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Germany says Syria no place for young men

November 19, 2018

A confidential report by Germany's Foreign Ministry deems it unsafe to send people back to Syria, according to media outlets. A moratorium on the deportation of Syrians is set to expire in December.

Syrian refugees
Image: picture alliance/dpa/S. Pförtner

In a status report obtained by German media on Monday, the Foreign Ministry warned against sending Syrians back to their home country, citing persisting violence and human rights abuses.

A current blanket ban on deporting refugees back to Syria is due to expire in December. German interior ministers are expected to decide whether to extend the measure at a meeting later this month.

Read moreGermany plans to fast-track deportations of failed asylum-seekers

Helping rebuild Syria's Raqqa

Key findings

The 28-page classified document — seen by the Süddeutsche Zeitung newspaper, RedaktionsNetzwerk Deutschland, and broadcasters NDR and WDR — aims to inform decisions about asylum procedures. According to the outlets, the report said:

  • "In no part of Syria is there comprehensive, long-term and reliable protection for persecuted people."
  • Men between the ages of 18 and 42 could be drafted into the military on their return, and would likely face jail time for desertion.
  • The forced recruitment of children into military service has been increasing steadily since 2014.
  • In "regime-linked security authorities," as well as in "sections of the population marked by conflict and extreme polarization, returnees are considered cowards and deserters, or in the worst case as traitors or supporters of terrorists."
  • There are "countless documented cases in which individual family members, often women and children, were detained and tortured for activities of other family members whom the regime considers to be hostile."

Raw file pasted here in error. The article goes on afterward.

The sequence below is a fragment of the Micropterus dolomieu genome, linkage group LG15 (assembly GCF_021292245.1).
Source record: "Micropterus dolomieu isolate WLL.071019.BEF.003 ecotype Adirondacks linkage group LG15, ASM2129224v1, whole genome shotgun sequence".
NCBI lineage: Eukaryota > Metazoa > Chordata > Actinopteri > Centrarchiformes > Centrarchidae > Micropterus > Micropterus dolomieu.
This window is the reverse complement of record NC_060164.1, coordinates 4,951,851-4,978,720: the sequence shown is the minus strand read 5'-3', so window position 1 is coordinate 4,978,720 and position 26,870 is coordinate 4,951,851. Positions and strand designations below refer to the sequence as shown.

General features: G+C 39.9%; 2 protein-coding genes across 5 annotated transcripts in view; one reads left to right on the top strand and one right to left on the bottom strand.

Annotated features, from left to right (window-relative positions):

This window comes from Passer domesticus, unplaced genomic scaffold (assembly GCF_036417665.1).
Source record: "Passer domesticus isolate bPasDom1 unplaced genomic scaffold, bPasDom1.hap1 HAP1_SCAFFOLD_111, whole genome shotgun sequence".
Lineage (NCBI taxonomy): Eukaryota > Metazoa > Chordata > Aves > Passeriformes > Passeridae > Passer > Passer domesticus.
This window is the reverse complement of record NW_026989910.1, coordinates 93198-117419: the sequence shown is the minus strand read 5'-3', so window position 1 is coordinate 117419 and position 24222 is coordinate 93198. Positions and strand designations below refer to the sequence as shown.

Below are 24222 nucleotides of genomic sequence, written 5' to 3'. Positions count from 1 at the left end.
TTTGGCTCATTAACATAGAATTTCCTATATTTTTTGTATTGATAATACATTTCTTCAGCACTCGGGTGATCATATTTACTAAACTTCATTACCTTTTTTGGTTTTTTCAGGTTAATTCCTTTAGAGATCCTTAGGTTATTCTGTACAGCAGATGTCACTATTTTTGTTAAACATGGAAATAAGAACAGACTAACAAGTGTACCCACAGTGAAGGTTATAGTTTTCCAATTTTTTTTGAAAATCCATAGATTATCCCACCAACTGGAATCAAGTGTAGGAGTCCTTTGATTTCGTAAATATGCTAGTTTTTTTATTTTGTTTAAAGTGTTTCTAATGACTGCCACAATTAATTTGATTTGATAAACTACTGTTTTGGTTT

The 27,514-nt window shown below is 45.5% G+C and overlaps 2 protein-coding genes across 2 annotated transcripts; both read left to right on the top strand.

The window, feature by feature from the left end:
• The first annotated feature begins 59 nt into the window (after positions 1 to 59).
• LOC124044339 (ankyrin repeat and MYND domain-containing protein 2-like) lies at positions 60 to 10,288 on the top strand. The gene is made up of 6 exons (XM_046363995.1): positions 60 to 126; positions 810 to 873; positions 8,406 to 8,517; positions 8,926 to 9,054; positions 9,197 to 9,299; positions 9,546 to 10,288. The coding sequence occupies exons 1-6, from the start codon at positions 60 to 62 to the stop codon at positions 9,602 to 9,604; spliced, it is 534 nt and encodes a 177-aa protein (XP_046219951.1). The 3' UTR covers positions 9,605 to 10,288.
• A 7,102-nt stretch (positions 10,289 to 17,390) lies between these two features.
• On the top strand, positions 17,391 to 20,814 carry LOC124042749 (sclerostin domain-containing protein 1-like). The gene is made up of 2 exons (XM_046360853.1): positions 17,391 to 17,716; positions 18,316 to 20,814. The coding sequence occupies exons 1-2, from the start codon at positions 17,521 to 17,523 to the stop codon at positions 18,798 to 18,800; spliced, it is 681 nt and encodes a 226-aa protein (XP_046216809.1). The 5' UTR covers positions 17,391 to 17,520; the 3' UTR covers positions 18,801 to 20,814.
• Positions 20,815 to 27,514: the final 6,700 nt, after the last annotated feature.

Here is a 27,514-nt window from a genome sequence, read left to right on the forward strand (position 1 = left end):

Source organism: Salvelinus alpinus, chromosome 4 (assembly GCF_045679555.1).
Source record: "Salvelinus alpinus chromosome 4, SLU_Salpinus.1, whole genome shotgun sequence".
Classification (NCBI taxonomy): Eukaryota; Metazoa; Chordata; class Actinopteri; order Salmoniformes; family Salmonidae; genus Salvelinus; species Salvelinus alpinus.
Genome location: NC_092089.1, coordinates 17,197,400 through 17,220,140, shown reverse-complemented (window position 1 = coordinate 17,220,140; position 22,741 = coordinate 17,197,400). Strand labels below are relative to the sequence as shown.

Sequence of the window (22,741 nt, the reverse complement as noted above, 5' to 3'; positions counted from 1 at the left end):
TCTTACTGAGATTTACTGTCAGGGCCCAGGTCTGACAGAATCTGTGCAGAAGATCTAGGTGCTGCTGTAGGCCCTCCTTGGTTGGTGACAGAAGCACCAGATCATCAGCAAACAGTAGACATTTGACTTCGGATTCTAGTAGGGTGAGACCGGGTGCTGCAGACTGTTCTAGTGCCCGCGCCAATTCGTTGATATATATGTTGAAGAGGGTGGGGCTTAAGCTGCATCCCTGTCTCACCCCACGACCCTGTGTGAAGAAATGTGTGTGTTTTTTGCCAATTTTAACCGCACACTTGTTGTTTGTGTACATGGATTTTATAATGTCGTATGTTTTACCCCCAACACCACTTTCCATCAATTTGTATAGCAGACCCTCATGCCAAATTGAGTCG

• There have been 13,000 confirmed deaths following torture since 2011.

  • "Rapes, torture and systematic violence against women are carried out by the Syrian military and allied groups, including at border crossings, military checkpoints and detention centers."

Read moreGermany's CDU/CSU want to review starting Syria deportations

Refugee hardship exceptions

Why the report matters

The document will likely guide discussions when Germany's state interior ministers meet in the central city of Magdeburg in late November to re-examine the freeze on repatriating Syrians. In recent days, the ministers of Bavaria in the south and Saxony in the east have called for Syrians who have committed crimes or are considered a terror threat to be sent back. Saxony-Anhalt's interior minister, on the other hand, argues the moratorium should be extended to the end of June. Federal Interior Minister Horst Seehofer, who has also backed the idea of deporting criminals, appealed for a careful assessment of the situation.

Read moreGermany: No Syria deportations before end of 2018

Yearly vote:  All of Germany's states agreed to put Syrian deportations on hold in 2012 due to escalating violence in the country. Each year since then, that decision has been reviewed and the ban kept in place. Extending the measure requires a unanimous vote. Chancellor Angela Merkel's conservative CDU/CSU bloc is currently represented by nine state ministers, while the center-left SPD, which opposes restarting deportations, is represented by seven.

Read moreGerman lawmakers push for Syrian refugee deportations

Dangerous environment: The United Nations says fighting has eased somewhat in Syria's seven-year war, but has warned that no country should send refugees back against their will. The conflict has killed more than 360,000 people and displaced millions. Of the 18 million people living in Syria, some 13 million are in need of assistance, with about 5.6 million in need to emergency help, the Foreign Ministry's report said. 

‘War on my phone’

nm/rt (dpa, KNA)

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